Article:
So, shana tova everybody! Here we are – at the start of a brand new year, with the opportunity for a clean slate. New challenges to face. New opportunities to overcome them. New ways to right past wrongs. That’s what we talk about most at this time of year, isn’t it? But that’s not the only conversation many of us are having with ourselves this morning. And it’s certainly not the conversation many of us have with ourselves every other morning of the year.
In a cosmic sense – looking at the really, really, big picture – we sit here, pondering the creation of the world, and we wonder, “Why am I here? How do I fit in to God’s plan for the world? How do I figure out what my role is supposed to be?”
But the question also nags at us on a very small, intimate level: “Why AM I here? Do I really belong? Where do I belong? Or is my very existence some kind of mistake?”
The need to belong is an ache that each of us feels deep within. The need for purpose. The need to fit in, and not to be different. The need for companionship, so that we are not alone.
Of all the lessons that Mr. Rogers taught us, perhaps the most important one of all was this: Each of us is beloved. Each of us is precious. Each of us belongs. It’s a lesson that Mr. Rogers himself took to heart – the answer to a question that seems to have nagged him personally all of his life.
Fred Rogers not only wrote most of the scripts for his program, but he also did the puppetry. And while he voiced most of the characters, one character also echoed Fred Rogers’ own voice.
Daniel Tiger was not just a character. He was the mouthpiece that allowed Fred Rogers to say things that he was afraid to say for himself, to ask questions or challenge ideas that he felt he couldn’t do on his own. One of his most poignant and important questions came in a conversation with Lady Aberlin, in which he shared his deepest fear:
“I’ve been wondering if I was a mistake. For one thing, I’ve never seen a tiger that looks like me. And I’ve never heard a tiger that talks like me. And I don’t know any other tiger who lives in a clock. Or loves people. Sometimes I wonder if I’m too tame. . . . I’m not like anyone else I know. I’m not like anyone else.”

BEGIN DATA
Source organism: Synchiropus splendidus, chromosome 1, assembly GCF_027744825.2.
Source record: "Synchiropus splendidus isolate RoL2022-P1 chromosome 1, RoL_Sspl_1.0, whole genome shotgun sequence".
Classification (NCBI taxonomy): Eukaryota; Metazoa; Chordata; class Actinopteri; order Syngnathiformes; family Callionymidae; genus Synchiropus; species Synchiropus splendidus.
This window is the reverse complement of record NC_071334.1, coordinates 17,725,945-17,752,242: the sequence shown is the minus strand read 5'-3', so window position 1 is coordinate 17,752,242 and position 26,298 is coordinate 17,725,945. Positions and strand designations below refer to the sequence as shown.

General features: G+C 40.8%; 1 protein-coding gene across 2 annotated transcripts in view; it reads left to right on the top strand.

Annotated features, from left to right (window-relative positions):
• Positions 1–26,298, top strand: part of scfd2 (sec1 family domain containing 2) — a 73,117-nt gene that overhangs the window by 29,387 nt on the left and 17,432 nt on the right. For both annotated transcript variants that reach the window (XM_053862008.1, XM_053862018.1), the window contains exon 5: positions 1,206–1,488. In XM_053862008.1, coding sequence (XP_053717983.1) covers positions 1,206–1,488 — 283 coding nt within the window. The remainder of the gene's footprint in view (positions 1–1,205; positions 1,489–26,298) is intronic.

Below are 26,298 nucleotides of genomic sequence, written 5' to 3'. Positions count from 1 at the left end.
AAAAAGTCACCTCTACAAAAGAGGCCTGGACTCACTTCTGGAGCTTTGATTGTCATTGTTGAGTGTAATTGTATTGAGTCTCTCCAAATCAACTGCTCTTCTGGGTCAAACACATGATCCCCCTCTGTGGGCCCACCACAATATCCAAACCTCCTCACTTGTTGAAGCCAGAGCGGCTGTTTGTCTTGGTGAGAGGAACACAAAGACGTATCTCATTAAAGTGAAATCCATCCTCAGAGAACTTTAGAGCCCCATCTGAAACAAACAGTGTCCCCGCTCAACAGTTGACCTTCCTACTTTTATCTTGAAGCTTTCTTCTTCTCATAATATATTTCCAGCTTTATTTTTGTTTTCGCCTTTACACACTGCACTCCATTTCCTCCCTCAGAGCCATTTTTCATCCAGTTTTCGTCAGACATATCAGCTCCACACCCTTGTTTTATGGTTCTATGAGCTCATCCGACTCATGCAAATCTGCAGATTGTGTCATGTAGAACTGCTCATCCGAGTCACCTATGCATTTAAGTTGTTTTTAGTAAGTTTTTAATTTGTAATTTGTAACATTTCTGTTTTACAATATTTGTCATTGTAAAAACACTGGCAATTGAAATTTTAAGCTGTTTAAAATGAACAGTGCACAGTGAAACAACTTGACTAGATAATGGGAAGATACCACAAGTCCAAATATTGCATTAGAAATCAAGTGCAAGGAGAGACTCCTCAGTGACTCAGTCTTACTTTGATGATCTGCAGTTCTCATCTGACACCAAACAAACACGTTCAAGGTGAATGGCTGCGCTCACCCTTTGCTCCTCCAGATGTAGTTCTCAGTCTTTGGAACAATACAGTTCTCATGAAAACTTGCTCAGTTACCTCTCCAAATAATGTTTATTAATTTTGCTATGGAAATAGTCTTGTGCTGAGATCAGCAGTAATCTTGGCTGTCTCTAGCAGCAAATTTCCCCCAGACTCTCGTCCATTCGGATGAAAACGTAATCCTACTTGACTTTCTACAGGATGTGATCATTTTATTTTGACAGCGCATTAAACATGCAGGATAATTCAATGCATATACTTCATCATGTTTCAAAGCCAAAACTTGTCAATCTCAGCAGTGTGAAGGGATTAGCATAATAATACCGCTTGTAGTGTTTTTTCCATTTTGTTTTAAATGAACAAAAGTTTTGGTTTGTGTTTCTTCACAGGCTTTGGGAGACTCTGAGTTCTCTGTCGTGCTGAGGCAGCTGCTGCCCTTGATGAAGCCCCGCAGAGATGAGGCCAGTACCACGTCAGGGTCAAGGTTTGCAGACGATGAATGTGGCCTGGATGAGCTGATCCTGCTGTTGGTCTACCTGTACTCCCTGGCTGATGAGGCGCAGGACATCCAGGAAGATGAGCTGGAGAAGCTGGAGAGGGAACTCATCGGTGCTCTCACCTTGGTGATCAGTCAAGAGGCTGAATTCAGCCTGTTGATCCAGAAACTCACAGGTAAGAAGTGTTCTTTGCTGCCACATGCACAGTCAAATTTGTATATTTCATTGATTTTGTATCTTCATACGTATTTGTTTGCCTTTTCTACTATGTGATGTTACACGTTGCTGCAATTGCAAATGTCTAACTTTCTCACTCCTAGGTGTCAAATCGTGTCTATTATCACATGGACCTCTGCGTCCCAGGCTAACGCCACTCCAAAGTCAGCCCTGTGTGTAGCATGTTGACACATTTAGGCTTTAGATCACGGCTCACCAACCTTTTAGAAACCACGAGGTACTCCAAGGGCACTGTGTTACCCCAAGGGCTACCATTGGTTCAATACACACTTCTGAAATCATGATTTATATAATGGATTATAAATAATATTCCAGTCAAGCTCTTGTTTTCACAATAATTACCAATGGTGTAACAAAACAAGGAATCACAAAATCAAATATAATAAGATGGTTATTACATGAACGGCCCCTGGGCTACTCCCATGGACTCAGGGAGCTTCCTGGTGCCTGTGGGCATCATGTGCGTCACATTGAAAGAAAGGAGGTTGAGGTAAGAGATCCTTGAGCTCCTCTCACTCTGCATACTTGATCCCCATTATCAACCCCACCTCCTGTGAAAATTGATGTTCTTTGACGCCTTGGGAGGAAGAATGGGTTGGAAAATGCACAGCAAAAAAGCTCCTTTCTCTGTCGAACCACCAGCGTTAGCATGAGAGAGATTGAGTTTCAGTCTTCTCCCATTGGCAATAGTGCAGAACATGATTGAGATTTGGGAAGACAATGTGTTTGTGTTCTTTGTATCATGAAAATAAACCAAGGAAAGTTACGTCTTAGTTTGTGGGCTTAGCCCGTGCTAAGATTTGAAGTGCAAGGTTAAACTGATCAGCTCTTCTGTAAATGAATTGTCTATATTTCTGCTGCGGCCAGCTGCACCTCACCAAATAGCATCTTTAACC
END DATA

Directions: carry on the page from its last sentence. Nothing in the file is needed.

Daniel Tiger might have given voice to the childhood fears that Fred Rogers still had, the scars he still bore. But he also speaks for many of us, who feel different. A woman in a man’s world. A gay person in a straight world, or a transgender person who is in between worlds. An older worker passed over in favor of youth. An impoverished person in a sea of wealth. An abused spouse who is deliberately isolated. A person whose disability is sometimes doubted because it is invisible, be it a learning challenge, a phobia, or deep depression. Am I mad all the time? Am I sad all the time? Am I a mistake?
Hedda Sharapan, who has been a part of the Mister Rogers Company since 1966, said that this conversation was her favorite Daniel Tiger moment on the program. And apparently not hers alone.
“I used the video,” she said, “at a conference where I was speaking for therapists and mental health counselors. When I showed this particular video, the room just broke out into this warm, appreciative applause.”
Those in the room understood how important it was for Daniel Tiger – or anyone else – to be able to express their fears in a safe place. And how life-affirming it is to hear from another human being that, as Lady Aberlin sang back to Daniel: “I think you are just fine as you are.”
Fine doesn’t mean perfect – by some subjective standard. It doesn’t even mean totally healthy or healed. When the Torah says, in the book of Deuteronomy (18:13) תָּמִים תִּהְיֶה עִם יְהוָֹה אֱלֹהֶיךָ– “You shall be tamim – perfect – before Adonai your God” – every single major commentator instead renders the phrase, “You must be wholehearted with God.”
“Follow God wholeheartedly and look expectantly to God,” says Rashi. Adds Nachmanides: “We must unify our hearts with God’s and believe that God alone does all and knows the reality of all that is to come.”
Tamim means treasured. It means loved. It means that being different – or even unique – is not a mistake. In fact, in the grand cosmic scheme of Jewish thought, it is the way God intended for us to be.